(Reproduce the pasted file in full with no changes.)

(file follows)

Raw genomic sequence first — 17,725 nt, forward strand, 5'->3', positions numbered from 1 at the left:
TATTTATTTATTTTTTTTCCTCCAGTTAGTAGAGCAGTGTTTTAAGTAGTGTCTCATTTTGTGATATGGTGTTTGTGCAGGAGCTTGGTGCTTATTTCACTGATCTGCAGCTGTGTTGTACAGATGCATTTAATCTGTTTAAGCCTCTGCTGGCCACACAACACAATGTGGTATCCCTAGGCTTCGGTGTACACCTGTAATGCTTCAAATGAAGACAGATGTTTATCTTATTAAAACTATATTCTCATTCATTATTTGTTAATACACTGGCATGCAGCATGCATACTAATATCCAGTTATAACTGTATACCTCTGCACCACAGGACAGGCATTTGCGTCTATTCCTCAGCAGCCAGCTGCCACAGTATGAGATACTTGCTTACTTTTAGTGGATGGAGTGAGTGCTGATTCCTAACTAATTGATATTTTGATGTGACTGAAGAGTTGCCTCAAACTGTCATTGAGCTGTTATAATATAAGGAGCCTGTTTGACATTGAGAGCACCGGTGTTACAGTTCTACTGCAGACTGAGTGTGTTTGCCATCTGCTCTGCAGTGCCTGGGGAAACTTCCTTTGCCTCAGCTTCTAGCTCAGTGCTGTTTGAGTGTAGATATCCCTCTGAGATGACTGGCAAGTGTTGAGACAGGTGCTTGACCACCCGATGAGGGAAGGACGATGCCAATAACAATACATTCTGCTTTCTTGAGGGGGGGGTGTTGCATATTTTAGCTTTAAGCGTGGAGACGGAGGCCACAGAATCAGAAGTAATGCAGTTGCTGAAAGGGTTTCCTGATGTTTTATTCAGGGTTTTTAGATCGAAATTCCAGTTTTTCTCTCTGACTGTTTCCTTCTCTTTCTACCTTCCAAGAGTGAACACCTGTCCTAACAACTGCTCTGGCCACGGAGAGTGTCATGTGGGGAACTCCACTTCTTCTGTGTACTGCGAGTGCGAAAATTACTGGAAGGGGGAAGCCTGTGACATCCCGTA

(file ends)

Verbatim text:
Raw genomic sequence first — 17,725 nt, forward strand, 5'->3', positions numbered from 1 at the left:
TATTTATTTATTTTTTTTCCTCCAGTTAGTAGAGCAGTGTTTTAAGTAGTGTCTCATTTTGTGATATGGTGTTTGTGCAGGAGCTTGGTGCTTATTTCACTGATCTGCAGCTGTGTTGTACAGATGCATTTAATCTGTTTAAGCCTCTGCTGGCCACACAACACAATGTGGTATCCCTAGGCTTCGGTGTACACCTGTAATGCTTCAAATGAAGACAGATGTTTATCTTATTAAAACTATATTCTCATTCATTATTTGTTAATACACTGGCATGCAGCATGCATACTAATATCCAGTTATAACTGTATACCTCTGCACCACAGGACAGGCATTTGCGTCTATTCCTCAGCAGCCAGCTGCCACAGTATGAGATACTTGCTTACTTTTAGTGGATGGAGTGAGTGCTGATTCCTAACTAATTGATATTTTGATGTGACTGAAGAGTTGCCTCAAACTGTCATTGAGCTGTTATAATATAAGGAGCCTGTTTGACATTGAGAGCACCGGTGTTACAGTTCTACTGCAGACTGAGTGTGTTTGCCATCTGCTCTGCAGTGCCTGGGGAAACTTCCTTTGCCTCAGCTTCTAGCTCAGTGCTGTTTGAGTGTAGATATCCCTCTGAGATGACTGGCAAGTGTTGAGACAGGTGCTTGACCACCCGATGAGGGAAGGACGATGCCAATAACAATACATTCTGCTTTCTTGAGGGGGGGGTGTTGCATATTTTAGCTTTAAGCGTGGAGACGGAGGCCACAGAATCAGAAGTAATGCAGTTGCTGAAAGGGTTTCCTGATGTTTTATTCAGGGTTTTTAGATCGAAATTCCAGTTTTTCTCTCTGACTGTTTCCTTCTCTTTCTACCTTCCAAGAGTGAACACCTGTCCTAACAACTGCTCTGGCCACGGAGAGTGTCATGTGGGGAACTCCACTTCTTCTGTGTACTGCGAGTGCGAAAATTACTGGAAGGGGGAAGCCTGTGACATCCCGTA